"At no time in Canada's history has any alleged 'social contract' or 'social covenant' having the attributes pleaded by the plaintiffs been given effect in any statute, regulation or as a constitutional principle written or unwritten."

'Contradiction to the culture that is Canada'

The government goes on to argue that when Prime Minister Robert Borden first made the promise during the First World War, he was making political statements that were not meant to create a social contract.

Pat Stogran is the spokesperson for the group behind the lawsuit, the Equitas Society, and is the former veterans ombudsman. He called the government's response "ludicrous."

"That is a contradiction to the culture that is Canada," he said.

Stogran also said veterans are being shortchanged and many of the serving soldiers right now have no idea the problems they will face once they're out of the forces.

The current veterans ombudsman said there was a clause in legislation the New Veterans Charter replaced to ensure the government was fulfilling its obligations to veterans, but that clause was not included in the new legislation.

The Veterans Ombudsman's Office suggests that obligation should be part of the New Veterans Charter

"So it's clearly at least stated within the context of the legislation that there is an obligation and it doesn't matter whether it's legislated or moral or how you describe it, but there is an obligation for every citizen of Canada," current Veterans Ombudsman Guy Parent said.

The new charter is undergoing a review right now.

Billions paid in benefits, minister's office says

Nicholas Bergamini, a spokesperson from Veterans Affairs Minister Julian Fantino's office, said the government has committed to improving the New Veterans Charter "in addition to formally recognizing the contribution and sacrifice of our men and women in uniform."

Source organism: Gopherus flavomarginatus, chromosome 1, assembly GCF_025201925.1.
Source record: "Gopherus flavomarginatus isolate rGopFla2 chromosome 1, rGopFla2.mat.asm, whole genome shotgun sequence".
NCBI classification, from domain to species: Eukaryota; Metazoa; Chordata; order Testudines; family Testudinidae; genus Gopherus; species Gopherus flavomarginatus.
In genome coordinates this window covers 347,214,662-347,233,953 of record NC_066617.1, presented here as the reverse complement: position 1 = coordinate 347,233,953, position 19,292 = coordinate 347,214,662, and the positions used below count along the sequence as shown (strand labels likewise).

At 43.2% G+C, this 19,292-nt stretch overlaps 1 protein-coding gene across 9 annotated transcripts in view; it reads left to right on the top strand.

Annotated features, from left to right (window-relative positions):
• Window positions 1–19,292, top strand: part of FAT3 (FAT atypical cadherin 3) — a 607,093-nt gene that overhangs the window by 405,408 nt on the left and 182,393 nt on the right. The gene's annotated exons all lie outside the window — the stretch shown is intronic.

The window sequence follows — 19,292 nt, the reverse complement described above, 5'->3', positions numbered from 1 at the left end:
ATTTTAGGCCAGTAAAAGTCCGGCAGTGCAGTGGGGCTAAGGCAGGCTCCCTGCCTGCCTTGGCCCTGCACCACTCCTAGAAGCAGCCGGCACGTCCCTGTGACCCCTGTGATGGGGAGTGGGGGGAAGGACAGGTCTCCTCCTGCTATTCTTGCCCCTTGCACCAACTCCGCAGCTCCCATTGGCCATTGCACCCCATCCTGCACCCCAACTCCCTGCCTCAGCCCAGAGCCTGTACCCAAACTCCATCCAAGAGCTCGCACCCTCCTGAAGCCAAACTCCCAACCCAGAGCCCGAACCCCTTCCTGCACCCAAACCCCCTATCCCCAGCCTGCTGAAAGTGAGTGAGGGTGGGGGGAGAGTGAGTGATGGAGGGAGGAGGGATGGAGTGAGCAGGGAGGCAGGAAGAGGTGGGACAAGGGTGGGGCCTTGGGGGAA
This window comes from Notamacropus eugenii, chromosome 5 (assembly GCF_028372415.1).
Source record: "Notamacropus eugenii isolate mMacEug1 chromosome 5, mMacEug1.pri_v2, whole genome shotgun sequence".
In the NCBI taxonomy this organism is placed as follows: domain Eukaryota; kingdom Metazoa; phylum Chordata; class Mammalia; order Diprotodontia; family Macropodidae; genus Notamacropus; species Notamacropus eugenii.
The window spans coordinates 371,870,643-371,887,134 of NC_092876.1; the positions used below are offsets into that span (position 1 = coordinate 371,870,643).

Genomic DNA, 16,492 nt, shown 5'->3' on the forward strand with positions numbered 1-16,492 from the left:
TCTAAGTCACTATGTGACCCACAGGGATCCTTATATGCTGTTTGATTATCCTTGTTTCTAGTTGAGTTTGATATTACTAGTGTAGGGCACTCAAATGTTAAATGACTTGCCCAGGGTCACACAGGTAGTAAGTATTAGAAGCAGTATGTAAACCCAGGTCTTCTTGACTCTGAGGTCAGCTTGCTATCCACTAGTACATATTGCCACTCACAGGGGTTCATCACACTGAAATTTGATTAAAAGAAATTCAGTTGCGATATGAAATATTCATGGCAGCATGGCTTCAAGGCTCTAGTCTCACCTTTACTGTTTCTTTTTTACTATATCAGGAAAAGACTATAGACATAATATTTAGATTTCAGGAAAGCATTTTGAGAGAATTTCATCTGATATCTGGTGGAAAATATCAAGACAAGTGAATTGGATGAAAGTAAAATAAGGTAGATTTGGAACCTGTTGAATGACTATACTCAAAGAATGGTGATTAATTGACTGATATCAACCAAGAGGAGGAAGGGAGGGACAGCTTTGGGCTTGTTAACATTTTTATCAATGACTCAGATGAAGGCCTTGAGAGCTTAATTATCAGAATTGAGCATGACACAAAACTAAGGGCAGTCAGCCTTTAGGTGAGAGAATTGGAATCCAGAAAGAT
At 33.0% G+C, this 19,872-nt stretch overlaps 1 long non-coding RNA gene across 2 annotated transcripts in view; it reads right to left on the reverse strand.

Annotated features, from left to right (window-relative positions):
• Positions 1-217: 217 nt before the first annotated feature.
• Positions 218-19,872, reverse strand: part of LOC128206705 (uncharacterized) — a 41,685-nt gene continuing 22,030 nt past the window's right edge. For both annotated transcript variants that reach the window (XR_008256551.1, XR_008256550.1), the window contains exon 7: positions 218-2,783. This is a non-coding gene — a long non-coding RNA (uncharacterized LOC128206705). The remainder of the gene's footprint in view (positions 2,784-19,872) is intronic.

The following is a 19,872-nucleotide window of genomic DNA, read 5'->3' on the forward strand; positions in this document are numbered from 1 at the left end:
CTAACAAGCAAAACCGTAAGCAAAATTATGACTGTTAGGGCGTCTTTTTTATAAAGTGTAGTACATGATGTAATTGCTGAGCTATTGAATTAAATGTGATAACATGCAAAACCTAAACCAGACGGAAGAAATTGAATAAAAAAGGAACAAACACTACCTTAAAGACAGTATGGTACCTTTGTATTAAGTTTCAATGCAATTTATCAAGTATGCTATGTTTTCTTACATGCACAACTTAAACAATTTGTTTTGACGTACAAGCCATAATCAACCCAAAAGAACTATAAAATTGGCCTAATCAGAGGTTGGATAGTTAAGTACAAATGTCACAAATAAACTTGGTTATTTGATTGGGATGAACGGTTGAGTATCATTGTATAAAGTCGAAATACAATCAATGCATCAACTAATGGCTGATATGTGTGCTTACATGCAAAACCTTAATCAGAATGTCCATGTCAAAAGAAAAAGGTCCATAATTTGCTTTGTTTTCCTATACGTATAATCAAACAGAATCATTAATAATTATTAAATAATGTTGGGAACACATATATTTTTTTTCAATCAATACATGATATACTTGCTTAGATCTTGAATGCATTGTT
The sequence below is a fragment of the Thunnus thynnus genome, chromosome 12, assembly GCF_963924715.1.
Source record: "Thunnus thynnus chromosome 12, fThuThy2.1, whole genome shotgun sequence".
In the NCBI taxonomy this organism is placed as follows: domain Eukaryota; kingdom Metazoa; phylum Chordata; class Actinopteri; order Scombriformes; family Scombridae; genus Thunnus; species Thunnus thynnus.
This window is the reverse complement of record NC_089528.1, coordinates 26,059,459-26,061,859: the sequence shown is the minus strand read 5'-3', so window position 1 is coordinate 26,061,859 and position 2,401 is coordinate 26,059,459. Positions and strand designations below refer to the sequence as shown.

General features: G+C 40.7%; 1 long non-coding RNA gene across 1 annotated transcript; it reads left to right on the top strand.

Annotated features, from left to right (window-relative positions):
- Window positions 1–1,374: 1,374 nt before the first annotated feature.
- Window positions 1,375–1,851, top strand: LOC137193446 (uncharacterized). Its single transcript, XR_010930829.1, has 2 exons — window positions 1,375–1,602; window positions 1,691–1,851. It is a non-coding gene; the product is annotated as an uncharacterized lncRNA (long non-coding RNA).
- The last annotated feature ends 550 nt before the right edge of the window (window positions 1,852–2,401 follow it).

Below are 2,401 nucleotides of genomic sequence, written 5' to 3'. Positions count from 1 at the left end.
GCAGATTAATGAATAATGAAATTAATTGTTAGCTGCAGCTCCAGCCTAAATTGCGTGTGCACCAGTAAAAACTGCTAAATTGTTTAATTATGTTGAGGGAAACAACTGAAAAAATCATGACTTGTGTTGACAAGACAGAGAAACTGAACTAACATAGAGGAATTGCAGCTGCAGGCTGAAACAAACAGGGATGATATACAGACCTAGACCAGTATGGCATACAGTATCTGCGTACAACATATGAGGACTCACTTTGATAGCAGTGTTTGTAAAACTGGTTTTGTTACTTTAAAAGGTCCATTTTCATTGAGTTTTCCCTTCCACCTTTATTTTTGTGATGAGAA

Veterans Affairs Minister Julian Fantino.

"Canadian veterans are served by the New Veterans Charter and the Veterans Bill of Rights, which leads to billions of dollars paid each year for rehabilitation, retraining and medical care for veterans who are injured in the service of Canada," he said.

The government's response to the lawsuit comes just as Canada wraps up its mission in Afghanistan. The prime minister, Governor General and Chief of the Defence Staff Gen. Tom Lawson were on hand to welcome home the final group of soldiers in Ottawa on Tuesday.

Forty thousand Canadians served in Afghanistan over the 12-year mission and more than 2,000 were wounded. Many others have come home to realize they are suffering from PTSD.

A recent spate of suicides and closures to Veterans Affairs offices have highlighted the challenges associated with taking care of ill and injured veterans.

But the government maintains there are enough services and supports in place to support Canadian veterans.

On Tuesday, while addressing the recently returned soldiers, Lawson reiterated the pledge to care for Canada's veterans.

"Many men and women in uniform were also injured, both mentally and physically, as a result of their work in Afghanistan. And we will pledge to continue taking good care of them."

Mobile users, read the documents here (PDFs):

Veterans' court filing

Federal government response

Lawyer's briefing memo on the case


  • An earlier version of this story incorrectly labelled a link to a court document. The story has been updated to add a link to the correct veterans' court document.
    Mar 20, 2014 12:39 PM ET